Eye Ptosis Surgery External Approach
The most common ptosis correction procedure is called an external levator advancement. It is used in cases where the upper eyelid crease is high and the levator muscle functions normally, but the aponeurosis has become stretched or disinserted. The aponeurosis is a sheet-like fibrous tissue that acts as a tendon for the levator.
Using an external approach means that the surgeon makes an incision through the outside of the upper eyelid crease (supratarsal crease). This approach allows the doctor easy access to the muscles and tendons that control the eyelid. It also makes it more convenient if excess eyelid skin needs to be removed.
Eye Ptosis Surgery Internal Approach
The surgeon may be able to correct problems of the fibrous connective tissue of the levator aponeurosis, called the tarsus or the Muller muscle, without making an external incision to the supratarsal crease. This is achieved by flipping the eyelid inside-out and then shortening the tissues. However, this procedure is typically only used for minimal ptosis of 2 mm or less.
Eye Ptosis Surgery Frontalis Sling Fixationh
A frontalis muscle sling fixation surgery may be recommended to correct impaired levator function in cases of congenital ptosis. In this procedure, the surgeon attaches the eyelid to the frontalis muscle that controls the movement of the eyebrow. Commonly, the doctor can do this by inserting a silicone rod through the eyelid without making an incision.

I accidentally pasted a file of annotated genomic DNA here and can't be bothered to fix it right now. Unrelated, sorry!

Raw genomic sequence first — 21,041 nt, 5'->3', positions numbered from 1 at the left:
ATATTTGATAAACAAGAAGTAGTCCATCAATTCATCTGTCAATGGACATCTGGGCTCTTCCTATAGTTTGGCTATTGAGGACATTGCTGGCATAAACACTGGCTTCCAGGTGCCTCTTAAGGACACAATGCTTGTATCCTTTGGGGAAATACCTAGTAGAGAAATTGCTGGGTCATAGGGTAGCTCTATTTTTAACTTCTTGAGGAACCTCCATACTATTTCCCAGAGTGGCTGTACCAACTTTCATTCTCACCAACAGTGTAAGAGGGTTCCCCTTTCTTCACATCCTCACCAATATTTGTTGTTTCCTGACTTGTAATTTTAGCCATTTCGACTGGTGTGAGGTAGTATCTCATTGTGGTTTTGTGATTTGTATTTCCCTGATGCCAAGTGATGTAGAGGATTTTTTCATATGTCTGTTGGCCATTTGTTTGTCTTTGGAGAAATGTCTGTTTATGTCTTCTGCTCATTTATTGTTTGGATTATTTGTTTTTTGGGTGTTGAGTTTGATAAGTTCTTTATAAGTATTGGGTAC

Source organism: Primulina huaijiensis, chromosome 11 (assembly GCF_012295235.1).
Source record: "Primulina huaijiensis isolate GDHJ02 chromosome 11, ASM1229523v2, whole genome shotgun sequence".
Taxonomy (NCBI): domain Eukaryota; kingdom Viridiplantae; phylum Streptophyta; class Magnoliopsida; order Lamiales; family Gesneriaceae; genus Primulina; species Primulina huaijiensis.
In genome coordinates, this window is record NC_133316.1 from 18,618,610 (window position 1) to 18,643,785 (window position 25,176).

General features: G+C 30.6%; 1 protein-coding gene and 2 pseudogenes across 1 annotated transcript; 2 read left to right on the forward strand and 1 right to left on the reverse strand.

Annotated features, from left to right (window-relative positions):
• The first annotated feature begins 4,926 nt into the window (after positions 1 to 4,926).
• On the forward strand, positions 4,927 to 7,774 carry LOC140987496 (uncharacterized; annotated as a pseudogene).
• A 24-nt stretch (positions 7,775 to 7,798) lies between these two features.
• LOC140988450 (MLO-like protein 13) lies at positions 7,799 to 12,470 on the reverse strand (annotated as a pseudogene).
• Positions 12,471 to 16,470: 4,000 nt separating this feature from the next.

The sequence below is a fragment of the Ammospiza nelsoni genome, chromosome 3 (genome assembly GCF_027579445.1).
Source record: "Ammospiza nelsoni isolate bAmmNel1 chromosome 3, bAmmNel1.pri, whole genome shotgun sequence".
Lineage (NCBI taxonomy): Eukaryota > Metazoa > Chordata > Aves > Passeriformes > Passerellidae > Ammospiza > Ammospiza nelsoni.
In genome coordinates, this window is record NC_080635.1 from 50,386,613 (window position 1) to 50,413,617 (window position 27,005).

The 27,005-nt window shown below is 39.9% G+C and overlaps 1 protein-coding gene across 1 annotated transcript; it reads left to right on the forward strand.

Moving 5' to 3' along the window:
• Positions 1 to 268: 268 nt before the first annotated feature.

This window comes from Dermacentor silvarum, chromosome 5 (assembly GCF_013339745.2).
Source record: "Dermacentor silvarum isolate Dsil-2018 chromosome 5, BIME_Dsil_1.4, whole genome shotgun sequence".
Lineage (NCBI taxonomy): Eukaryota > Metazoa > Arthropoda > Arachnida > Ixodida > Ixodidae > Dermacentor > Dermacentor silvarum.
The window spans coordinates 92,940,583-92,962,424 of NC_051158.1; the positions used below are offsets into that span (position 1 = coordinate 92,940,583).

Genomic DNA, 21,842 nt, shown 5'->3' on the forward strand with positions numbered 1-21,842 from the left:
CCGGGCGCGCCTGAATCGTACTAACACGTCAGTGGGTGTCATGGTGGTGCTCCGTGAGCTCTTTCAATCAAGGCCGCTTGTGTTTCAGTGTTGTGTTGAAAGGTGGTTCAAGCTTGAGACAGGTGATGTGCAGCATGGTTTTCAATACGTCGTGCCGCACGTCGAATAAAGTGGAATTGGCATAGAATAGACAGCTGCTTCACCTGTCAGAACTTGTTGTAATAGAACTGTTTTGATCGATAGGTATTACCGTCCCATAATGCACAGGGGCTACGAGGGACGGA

Afterward, the patient will have to learn how to control their eyelids using the frontalis muscle instead of the dysfunctional levator muscle. This procedure is effective for correcting severe ptosis but is not typically advised for those with severe dry eye syndrome or corneal sensitivity.
Upper eyelid drooping can partially or fully block the vision and detract from physical attractiveness. Further, a child born with eye ptosis is more likely to develop secondary problems such as a lazy eye, crossed eyes, or double vision.
Ptosis commonly results when the levator muscle that controls the eyelid either fails to develop properly or has become dysfunctional over time. Many people require surgery to restore levator function, bypass the levator by attaching the eyelid to the frontalis muscle or remove excess eyelid skin that interferes with vision.
Ptosis surgeries are quite common and are considered both safe and effective for most patients. However, there are risks for adverse effects associated with any surgical procedure. It is important to understand those risks before committing to having surgery performed. Ask your ophthalmologist about any concerns you have, and have your child’s eyes checked regularly.
List of Sources
- American Academy of Ophthalmology - What Is Ptosis?
- Mayo Clinic - Horner syndrome
- Pubmed - Three-dimensional Facial Anatomy: Structure and Function as It Relates to Injectable Neuromodulators and Soft Tissue Fillers
- Pubmed - Comparison of levator resection and frontalis muscle transfer in the treatment of severe blepharoptosis.
- Pubmed - Use of the levator muscle as a frontalis sling.
- Pubmed - Early frontalis flap surgery as first option to correct congenital ptosis with poor levator function.